It was also during this time that Black soldiers introduced their French comrades to Jazz, igniting France’s love of the genre and African American creativity [3]. France garnered a reputation as a place where Black Americans could “just be” and prolific African American visionaries and activists began to seek refuge, find solace and inspiration in Paris’ embrace [4]. Figures such as Richard Wright, James Baldwin, Langston Hughes, Beauford Delaney, Josephine Baker, W.E.B DuBois, Loïs Mailou Jones, alongside notable Philadelphians like Henry Ossawa Tanner and Julian Able, were among those who selected the city to develop their craft and advance their ideologies. The contributions and philosophies of these individuals empowered African American expression and advocacy, particularly at a time when it faced suppression in the United States. Local historians and African-American expats alike celebrate Black culture’s ubiquity throughout the city.  With an awareness of this context, Paris felt like the ideal place to slow my pace and make room for ease in my life.

      On my walks to and from Britt’s apartment – 20 minutes each way—I’d slow my pace and marvel at the streets, stopping at the windows of patisseries and forgoing headphones in order to take in the honks of scooters, or the sounds of petit voices playing in the parks I passed by. 

      One morning we set out on a walk that became a 2 hour stroll through Montmartre. The streets were empty and our pace was leisurely. I savored the sense of wonder that I felt as I discovered this new place, lingering on corners and in corridors. We ended at my sister’s favorite café, Two Doors Coffee. When stepping inside, as the shop was lit with soft morning light, I was greeted with echoes of Cleo Sol’s “23” and an aroma of freshly ground espresso.    

      This walk allowed me to reclaim a childlike moment with my sister. We were close growing up, our younger years full of long days of play and longer conversations about everything and nothing.

      It was in Paris that for the first time, since childhood, I was able to experience what it meant to just be—to linger and mosey.


Savoring small details

   Back in Philadelphia, Two Sisters led me to once again be mesmerized by the details of a place —exposed brick and steel beams boasted the building’s original architecture, and the space itself held a warm hum of chatter. The baristas were busy fulfilling orders while the cafe’s in-house baking staff were pulling pastries from a stone fire oven.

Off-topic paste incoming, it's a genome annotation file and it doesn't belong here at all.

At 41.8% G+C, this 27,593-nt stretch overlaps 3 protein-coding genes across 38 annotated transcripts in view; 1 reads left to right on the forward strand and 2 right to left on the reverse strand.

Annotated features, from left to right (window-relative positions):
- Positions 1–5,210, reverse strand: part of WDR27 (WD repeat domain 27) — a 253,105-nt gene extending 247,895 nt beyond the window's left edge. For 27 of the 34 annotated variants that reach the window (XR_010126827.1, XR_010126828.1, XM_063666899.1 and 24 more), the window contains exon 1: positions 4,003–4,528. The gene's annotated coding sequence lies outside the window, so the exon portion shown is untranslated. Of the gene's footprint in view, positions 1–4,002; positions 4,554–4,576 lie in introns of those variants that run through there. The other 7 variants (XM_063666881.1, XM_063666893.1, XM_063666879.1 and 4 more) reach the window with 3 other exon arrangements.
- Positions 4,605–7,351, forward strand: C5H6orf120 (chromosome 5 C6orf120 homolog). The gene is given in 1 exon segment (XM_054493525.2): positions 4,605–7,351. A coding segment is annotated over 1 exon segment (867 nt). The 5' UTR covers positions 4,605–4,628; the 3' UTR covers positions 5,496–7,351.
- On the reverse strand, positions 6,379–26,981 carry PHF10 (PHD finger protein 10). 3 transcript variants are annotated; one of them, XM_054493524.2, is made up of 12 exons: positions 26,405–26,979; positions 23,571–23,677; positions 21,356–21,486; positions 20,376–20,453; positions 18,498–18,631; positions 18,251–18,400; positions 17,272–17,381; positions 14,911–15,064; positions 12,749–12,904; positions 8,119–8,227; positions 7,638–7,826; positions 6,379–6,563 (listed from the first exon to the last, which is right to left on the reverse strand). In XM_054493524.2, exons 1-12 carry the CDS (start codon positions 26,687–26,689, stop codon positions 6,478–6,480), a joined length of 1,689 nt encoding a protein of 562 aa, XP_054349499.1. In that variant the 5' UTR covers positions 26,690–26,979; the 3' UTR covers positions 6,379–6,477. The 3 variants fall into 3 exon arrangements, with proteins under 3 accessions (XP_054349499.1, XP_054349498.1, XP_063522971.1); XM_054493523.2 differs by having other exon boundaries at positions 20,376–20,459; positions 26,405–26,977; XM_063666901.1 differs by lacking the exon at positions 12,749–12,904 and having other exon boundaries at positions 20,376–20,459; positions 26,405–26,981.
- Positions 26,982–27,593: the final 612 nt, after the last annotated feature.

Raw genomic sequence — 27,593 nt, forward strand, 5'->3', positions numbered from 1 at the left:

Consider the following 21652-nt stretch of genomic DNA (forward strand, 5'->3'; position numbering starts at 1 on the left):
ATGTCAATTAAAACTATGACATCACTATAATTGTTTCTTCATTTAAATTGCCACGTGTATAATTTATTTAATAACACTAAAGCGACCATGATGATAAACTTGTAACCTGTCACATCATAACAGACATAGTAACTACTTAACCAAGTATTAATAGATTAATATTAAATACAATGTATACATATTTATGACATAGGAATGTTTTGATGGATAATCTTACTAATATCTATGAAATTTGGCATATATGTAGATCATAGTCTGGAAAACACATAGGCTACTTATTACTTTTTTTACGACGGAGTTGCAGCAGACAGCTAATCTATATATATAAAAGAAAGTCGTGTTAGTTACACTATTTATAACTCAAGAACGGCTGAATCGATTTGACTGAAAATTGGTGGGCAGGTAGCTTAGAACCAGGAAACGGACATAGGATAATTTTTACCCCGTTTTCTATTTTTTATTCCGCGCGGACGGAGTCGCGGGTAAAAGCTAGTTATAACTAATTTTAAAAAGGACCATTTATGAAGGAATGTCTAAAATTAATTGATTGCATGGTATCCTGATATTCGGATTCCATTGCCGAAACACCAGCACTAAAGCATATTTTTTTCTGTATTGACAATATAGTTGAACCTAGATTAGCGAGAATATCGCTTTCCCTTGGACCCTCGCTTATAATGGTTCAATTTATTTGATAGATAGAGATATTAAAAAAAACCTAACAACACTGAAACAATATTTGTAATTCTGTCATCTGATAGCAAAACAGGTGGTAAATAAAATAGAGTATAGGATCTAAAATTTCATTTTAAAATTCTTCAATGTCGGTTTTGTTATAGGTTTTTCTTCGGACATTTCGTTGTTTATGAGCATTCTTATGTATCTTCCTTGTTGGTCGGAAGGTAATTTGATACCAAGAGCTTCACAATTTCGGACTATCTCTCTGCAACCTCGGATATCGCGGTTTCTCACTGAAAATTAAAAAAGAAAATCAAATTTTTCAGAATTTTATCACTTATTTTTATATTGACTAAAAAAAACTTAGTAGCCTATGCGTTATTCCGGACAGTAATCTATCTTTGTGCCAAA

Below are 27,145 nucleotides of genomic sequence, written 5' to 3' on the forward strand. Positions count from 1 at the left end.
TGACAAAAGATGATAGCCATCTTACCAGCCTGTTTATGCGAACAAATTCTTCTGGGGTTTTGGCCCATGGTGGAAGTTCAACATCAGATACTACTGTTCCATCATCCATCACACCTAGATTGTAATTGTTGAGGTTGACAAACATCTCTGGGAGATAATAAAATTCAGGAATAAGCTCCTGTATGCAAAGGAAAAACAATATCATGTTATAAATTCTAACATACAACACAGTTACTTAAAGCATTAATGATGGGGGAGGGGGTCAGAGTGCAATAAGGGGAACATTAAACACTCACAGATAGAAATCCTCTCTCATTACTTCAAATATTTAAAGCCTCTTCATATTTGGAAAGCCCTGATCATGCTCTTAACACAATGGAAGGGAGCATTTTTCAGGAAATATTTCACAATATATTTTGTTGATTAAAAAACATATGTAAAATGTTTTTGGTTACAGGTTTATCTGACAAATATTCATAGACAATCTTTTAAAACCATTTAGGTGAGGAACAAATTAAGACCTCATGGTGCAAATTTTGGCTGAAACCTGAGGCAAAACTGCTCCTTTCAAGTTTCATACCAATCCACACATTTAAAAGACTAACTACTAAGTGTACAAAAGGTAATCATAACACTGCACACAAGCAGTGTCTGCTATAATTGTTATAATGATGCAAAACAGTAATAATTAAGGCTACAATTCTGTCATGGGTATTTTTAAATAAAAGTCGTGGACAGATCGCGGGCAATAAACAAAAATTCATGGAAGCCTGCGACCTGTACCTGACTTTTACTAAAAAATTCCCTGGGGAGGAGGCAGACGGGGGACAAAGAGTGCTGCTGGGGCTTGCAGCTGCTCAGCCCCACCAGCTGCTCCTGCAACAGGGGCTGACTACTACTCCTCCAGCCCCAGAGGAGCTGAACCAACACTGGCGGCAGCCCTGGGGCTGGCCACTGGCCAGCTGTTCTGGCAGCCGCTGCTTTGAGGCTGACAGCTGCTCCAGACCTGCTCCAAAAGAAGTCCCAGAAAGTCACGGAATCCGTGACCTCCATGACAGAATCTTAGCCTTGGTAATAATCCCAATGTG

As I settled into my seat and continued to take in my surroundings, I fell into the same trance I’d felt during my travels when my eyes were drawn to the way a light hit a surface, a texture, or art hidden in plain sight. This space in my home city evoked the same sense of wonder and curiosity.

   I recalled this first long walk with my sister in Paris, one of many walks where I inspected nearly every corner, sidewalk, and wall searching for new intricacies I’d never noticed before.

   I’d call each outing “a little adventure” and take photos, savoring the small details of my surroundings. I loved my photo walks because they grounded me and put my nervous system at ease. 

Image: Versailles, FR
Images (above): Paris, FR
Image (below): Paris, FR

[5] Prihar, Asha. “Michelin Is Coming to Town with Its First-Ever Philadelphia Tourism Guide.” Billy Penn at WHYY, May 10, 2023. 


     I continued the practice of photo walks when I moved back to Philadelphia.

    Over time I found myself beginning to obsess over the beautiful intricacies of this city that I was born in—realizing my hometown had as much to offer as the streets of Paris when I looked closely.

   Photo walks were quite sensory—they brought forward a slow, unraveling sense of relief—like kneading bread, sculpting clay or flowing through a yoga sequence. I could breathe deeper and connect more to the environment around me.

   The sensations I’d felt on my photo walks often revisit at random moments when I walk around Philadelphia. A cool gust of air would trigger a memory and suddenly I’d feel that same sense of freedom I felt exploring autumnal Paris or Menorca. I liken these senses to cravings. In the same way that the smell of roasting herbs may evoke a taste for one of my mother’s staple recipes, or the light hitting red bricks on rowhomes makes me long for golden hours spent at French cafes watching the light cast shadows of building facades.


    Today, as a city of neighborhoods, it is difficult not to find yourself reflected in some facet of Philadelphia. Though not perfect, and often threatened, the city has somehow managed to maintain much of its deeply rooted character. Philadelphia is expressive, rebellious, resistant, and dynamic —it bucks at uniformity, perfection, and sterility, instead insisting that you come as you are, with no heirs and no agendas.  Here, you can tap into identities you may have tucked away in less cosmopolitan spaces and invest in facets of yourself that might have been challenging to explore in less accessible cities.

   As I reflect on Paris’ impact on me, I now do not find it surprising that Paris and Philadelphia are considered sister cities, and that the City of Light has a legacy of attracting people of color from the States to its streets. 

   Like Paris, Philadelphia often acts as a mirror for who you are, a challenger and catalyst, helping you embrace dormant factions of yourself. 

   In the same way that Philadelphia’s boastful architecture pays homage to its French influences, Philly’s whispers, snickers and nuances do the same—as if the dialogue between Paris and her kid sister have never stopped. Together, they point at you and ask you who you are.